Big Brain Energy: Mental illnesses aren’t adjectives 

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Mental illness words such as “anxiety” and “PTSD” shouldn’t be used casually—here’s why.  Photo by    M.T ElGassier    on    Unsplash   . Thumbnail photo by    Fernando @dearferdo    on    Unsplash   .

Mental illness words such as “anxiety” and “PTSD” shouldn’t be used casually—here’s why. Photo by M.T ElGassier on Unsplash. Thumbnail photo by Fernando @dearferdo on Unsplash.

Imagine you are sitting in the dining hall with a friend and they comment on your outfit and how it does not fully match properly. “That outfit is giving me so much anxiety,” they say mindlessly. Imagine you are cleaning your room with your mom, and she feels the need to color-code your closet because she likes it better that way. “I am so OCD about closet organization,” she says mindlessly. Imagine you have just taken your organic chemistry exam, and while walking out, your friend says to you, “That exam has literally given me PTSD.”  

Researchers and psychologists alike have long discussed why people constantly misuse these terms, which represent real and harrowing mental illnesses, as though they are personality quirks or slight inconveniences. As Nina Rifkind, LCSW mentions in her article on Anxiety and Depression Association of America, “The answer, in part, can be a lack of understanding and sometimes fear. Both are reflected in the way we routinely belittle mental health, as part of our daily lexicon.”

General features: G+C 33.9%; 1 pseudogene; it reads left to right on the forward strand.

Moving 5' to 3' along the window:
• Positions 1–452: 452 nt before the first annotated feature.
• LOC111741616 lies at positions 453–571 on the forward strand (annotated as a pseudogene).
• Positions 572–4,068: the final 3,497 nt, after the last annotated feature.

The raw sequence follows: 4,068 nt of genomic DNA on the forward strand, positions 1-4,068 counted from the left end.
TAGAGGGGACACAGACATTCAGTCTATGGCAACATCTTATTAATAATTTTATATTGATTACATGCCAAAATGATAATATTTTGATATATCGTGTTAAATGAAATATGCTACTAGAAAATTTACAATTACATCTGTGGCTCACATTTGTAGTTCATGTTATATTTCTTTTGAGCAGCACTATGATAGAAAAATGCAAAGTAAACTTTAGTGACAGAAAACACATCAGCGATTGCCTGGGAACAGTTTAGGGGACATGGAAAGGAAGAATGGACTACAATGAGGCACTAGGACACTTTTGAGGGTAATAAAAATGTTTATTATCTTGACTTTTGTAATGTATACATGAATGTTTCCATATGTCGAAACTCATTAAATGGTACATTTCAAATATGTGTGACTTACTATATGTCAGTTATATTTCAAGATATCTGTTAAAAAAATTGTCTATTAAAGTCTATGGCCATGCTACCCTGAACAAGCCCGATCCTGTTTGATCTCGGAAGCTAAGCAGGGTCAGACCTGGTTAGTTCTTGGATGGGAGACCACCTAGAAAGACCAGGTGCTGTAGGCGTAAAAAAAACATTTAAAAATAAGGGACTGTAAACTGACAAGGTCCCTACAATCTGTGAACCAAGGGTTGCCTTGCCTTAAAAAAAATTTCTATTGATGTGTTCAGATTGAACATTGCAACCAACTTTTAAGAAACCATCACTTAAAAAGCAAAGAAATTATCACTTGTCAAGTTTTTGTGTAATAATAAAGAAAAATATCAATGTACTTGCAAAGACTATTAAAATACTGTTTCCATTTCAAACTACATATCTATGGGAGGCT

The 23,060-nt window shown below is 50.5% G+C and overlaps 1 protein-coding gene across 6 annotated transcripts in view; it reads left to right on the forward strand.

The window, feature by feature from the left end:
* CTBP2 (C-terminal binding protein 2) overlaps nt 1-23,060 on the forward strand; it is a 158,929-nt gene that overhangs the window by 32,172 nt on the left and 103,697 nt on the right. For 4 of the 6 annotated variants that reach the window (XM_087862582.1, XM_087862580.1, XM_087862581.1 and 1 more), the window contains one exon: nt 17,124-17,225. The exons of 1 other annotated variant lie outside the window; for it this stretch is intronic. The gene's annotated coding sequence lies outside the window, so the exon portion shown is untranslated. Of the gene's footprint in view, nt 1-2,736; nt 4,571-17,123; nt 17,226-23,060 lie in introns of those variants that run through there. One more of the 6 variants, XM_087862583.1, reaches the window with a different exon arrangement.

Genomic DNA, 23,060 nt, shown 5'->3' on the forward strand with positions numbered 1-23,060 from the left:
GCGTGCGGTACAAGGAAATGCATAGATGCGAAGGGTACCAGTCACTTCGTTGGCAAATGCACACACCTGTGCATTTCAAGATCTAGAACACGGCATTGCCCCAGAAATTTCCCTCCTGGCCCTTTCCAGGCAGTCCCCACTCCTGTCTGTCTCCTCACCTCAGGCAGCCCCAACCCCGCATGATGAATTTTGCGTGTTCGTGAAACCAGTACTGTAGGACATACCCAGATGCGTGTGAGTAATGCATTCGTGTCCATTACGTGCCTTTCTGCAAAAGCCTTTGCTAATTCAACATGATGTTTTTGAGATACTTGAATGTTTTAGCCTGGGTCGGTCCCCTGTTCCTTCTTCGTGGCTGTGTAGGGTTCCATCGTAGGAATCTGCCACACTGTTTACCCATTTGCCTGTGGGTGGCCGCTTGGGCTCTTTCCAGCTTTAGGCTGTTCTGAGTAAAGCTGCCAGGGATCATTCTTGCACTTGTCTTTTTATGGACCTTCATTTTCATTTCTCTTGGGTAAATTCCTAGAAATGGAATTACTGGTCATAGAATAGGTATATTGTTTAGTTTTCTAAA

For one, anxiety can cause all sorts of cognitive and emotional distortions, but also physical ones, too. Irritable bowel syndrome (IBS), for instance, is an uncomfortable condition that affects the large intestine and causes symptoms such as abdominal pain, swelling and gas. The condition is thought to be exacerbated by stress and anxiety, according to HeathLine. The same principle goes for GERD, which causes excess stomach acid to back up into the esophagus, causing damage to the tissues in the organ over time if left untreated. So not only is anxiety uncomfortable in the emotional sense, but it can affect the body as well.  

Those who suffer from obsessive-compulsive disorder (OCD), on the other hand, are tormented by obsessions (distressing thoughts, images and urges) and compulsions, which are acts they perform either mentally or outwardly to reduce the stress associated with the obsession. You might like your room super tidy and neat, but it does not necessarily mean you spend hours a day worrying about your house catching on fire if you don’t clean it constantly. Therein lies the fundamental difference between a quirk or preference and an identifiable psychiatric disorder. 

Those who suffer from post-traumatic stress disorder (PTSD) experience a stressor, whether it be direct exposure to trauma, witnessing the trauma, learning that a loved one was involved in the trauma indirect exposure to the direct effects of the trauma, and then have intrusion symptoms, such as nightmares and flashbacks, negative alterations in mood and cognition and alterations in arousal among others for over a month. There is a difference between a negative association you have to a difficult test and raw, chronic trauma that is often disturbing and lasting.